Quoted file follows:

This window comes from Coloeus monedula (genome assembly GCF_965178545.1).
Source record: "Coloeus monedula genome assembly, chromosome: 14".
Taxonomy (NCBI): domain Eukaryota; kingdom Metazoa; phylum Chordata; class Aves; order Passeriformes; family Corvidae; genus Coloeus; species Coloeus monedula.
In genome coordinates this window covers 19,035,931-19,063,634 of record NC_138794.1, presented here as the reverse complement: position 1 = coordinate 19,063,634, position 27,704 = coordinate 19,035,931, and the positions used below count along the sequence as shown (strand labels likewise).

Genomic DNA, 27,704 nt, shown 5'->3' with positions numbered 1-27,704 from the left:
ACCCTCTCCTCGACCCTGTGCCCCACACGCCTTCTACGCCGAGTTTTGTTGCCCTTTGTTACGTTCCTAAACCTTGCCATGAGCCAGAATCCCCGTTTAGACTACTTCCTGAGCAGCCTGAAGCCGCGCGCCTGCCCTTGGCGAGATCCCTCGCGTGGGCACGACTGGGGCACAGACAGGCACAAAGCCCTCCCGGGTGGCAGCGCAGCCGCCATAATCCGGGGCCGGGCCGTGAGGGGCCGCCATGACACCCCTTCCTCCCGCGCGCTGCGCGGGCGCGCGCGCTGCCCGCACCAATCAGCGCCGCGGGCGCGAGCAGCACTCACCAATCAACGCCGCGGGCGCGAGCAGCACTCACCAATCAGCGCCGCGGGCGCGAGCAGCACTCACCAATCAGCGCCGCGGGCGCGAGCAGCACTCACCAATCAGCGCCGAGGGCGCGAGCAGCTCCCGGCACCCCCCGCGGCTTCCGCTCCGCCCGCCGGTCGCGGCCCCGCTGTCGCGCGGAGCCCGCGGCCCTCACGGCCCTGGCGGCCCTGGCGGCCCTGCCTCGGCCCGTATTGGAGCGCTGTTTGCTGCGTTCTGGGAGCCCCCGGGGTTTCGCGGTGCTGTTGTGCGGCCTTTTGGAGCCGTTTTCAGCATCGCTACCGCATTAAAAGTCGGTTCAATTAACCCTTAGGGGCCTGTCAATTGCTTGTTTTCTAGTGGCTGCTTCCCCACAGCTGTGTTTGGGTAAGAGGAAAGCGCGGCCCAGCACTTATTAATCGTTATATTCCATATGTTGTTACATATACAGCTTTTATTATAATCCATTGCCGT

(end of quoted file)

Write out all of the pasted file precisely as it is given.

This window comes from Coloeus monedula (genome assembly GCF_965178545.1).
Source record: "Coloeus monedula genome assembly, chromosome: 14".
Taxonomy (NCBI): domain Eukaryota; kingdom Metazoa; phylum Chordata; class Aves; order Passeriformes; family Corvidae; genus Coloeus; species Coloeus monedula.
In genome coordinates this window covers 19,035,931-19,063,634 of record NC_138794.1, presented here as the reverse complement: position 1 = coordinate 19,063,634, position 27,704 = coordinate 19,035,931, and the positions used below count along the sequence as shown (strand labels likewise).

Genomic DNA, 27,704 nt, shown 5'->3' with positions numbered 1-27,704 from the left:
ACCCTCTCCTCGACCCTGTGCCCCACACGCCTTCTACGCCGAGTTTTGTTGCCCTTTGTTACGTTCCTAAACCTTGCCATGAGCCAGAATCCCCGTTTAGACTACTTCCTGAGCAGCCTGAAGCCGCGCGCCTGCCCTTGGCGAGATCCCTCGCGTGGGCACGACTGGGGCACAGACAGGCACAAAGCCCTCCCGGGTGGCAGCGCAGCCGCCATAATCCGGGGCCGGGCCGTGAGGGGCCGCCATGACACCCCTTCCTCCCGCGCGCTGCGCGGGCGCGCGCGCTGCCCGCACCAATCAGCGCCGCGGGCGCGAGCAGCACTCACCAATCAACGCCGCGGGCGCGAGCAGCACTCACCAATCAGCGCCGCGGGCGCGAGCAGCACTCACCAATCAGCGCCGCGGGCGCGAGCAGCACTCACCAATCAGCGCCGAGGGCGCGAGCAGCTCCCGGCACCCCCCGCGGCTTCCGCTCCGCCCGCCGGTCGCGGCCCCGCTGTCGCGCGGAGCCCGCGGCCCTCACGGCCCTGGCGGCCCTGGCGGCCCTGCCTCGGCCCGTATTGGAGCGCTGTTTGCTGCGTTCTGGGAGCCCCCGGGGTTTCGCGGTGCTGTTGTGCGGCCTTTTGGAGCCGTTTTCAGCATCGCTACCGCATTAAAAGTCGGTTCAATTAACCCTTAGGGGCCTGTCAATTGCTTGTTTTCTAGTGGCTGCTTCCCCACAGCTGTGTTTGGGTAAGAGGAAAGCGCGGCCCAGCACTTATTAATCGTTATATTCCATATGTTGTTACATATACAGCTTTTATTATAATCCATTGCCGT